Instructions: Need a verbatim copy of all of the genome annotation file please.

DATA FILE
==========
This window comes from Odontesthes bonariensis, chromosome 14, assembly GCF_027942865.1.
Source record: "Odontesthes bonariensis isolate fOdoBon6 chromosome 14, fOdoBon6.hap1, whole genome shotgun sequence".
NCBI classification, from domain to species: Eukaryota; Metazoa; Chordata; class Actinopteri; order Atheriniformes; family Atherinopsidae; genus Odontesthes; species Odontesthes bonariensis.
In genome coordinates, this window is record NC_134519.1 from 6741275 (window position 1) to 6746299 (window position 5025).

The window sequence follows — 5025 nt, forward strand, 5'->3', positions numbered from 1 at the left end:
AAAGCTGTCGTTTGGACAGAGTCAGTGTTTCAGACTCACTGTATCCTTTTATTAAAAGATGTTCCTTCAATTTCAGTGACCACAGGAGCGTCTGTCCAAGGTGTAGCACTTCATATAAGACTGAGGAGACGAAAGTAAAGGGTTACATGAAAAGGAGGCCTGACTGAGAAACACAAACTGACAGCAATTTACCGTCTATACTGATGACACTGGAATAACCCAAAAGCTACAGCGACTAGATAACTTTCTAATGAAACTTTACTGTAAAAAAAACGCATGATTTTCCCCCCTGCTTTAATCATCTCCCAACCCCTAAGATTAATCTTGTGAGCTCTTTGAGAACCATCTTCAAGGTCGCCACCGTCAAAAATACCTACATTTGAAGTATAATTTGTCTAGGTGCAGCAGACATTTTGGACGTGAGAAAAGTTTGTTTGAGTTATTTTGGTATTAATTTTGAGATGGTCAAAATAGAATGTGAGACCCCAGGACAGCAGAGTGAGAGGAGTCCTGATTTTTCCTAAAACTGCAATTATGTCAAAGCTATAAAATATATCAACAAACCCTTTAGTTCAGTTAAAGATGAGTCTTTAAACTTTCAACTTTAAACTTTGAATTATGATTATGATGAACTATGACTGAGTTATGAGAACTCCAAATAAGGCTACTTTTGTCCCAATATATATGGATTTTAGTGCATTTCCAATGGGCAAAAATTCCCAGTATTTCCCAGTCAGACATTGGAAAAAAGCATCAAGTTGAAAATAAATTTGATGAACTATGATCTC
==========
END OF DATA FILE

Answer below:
This window comes from Odontesthes bonariensis, chromosome 14, assembly GCF_027942865.1.
Source record: "Odontesthes bonariensis isolate fOdoBon6 chromosome 14, fOdoBon6.hap1, whole genome shotgun sequence".
NCBI classification, from domain to species: Eukaryota; Metazoa; Chordata; class Actinopteri; order Atheriniformes; family Atherinopsidae; genus Odontesthes; species Odontesthes bonariensis.
In genome coordinates, this window is record NC_134519.1 from 6741275 (window position 1) to 6746299 (window position 5025).

The window sequence follows — 5025 nt, forward strand, 5'->3', positions numbered from 1 at the left end:
AAAGCTGTCGTTTGGACAGAGTCAGTGTTTCAGACTCACTGTATCCTTTTATTAAAAGATGTTCCTTCAATTTCAGTGACCACAGGAGCGTCTGTCCAAGGTGTAGCACTTCATATAAGACTGAGGAGACGAAAGTAAAGGGTTACATGAAAAGGAGGCCTGACTGAGAAACACAAACTGACAGCAATTTACCGTCTATACTGATGACACTGGAATAACCCAAAAGCTACAGCGACTAGATAACTTTCTAATGAAACTTTACTGTAAAAAAAACGCATGATTTTCCCCCCTGCTTTAATCATCTCCCAACCCCTAAGATTAATCTTGTGAGCTCTTTGAGAACCATCTTCAAGGTCGCCACCGTCAAAAATACCTACATTTGAAGTATAATTTGTCTAGGTGCAGCAGACATTTTGGACGTGAGAAAAGTTTGTTTGAGTTATTTTGGTATTAATTTTGAGATGGTCAAAATAGAATGTGAGACCCCAGGACAGCAGAGTGAGAGGAGTCCTGATTTTTCCTAAAACTGCAATTATGTCAAAGCTATAAAATATATCAACAAACCCTTTAGTTCAGTTAAAGATGAGTCTTTAAACTTTCAACTTTAAACTTTGAATTATGATTATGATGAACTATGACTGAGTTATGAGAACTCCAAATAAGGCTACTTTTGTCCCAATATATATGGATTTTAGTGCATTTCCAATGGGCAAAAATTCCCAGTATTTCCCAGTCAGACATTGGAAAAAAGCATCAAGTTGAAAATAAATTTGATGAACTATGATCTC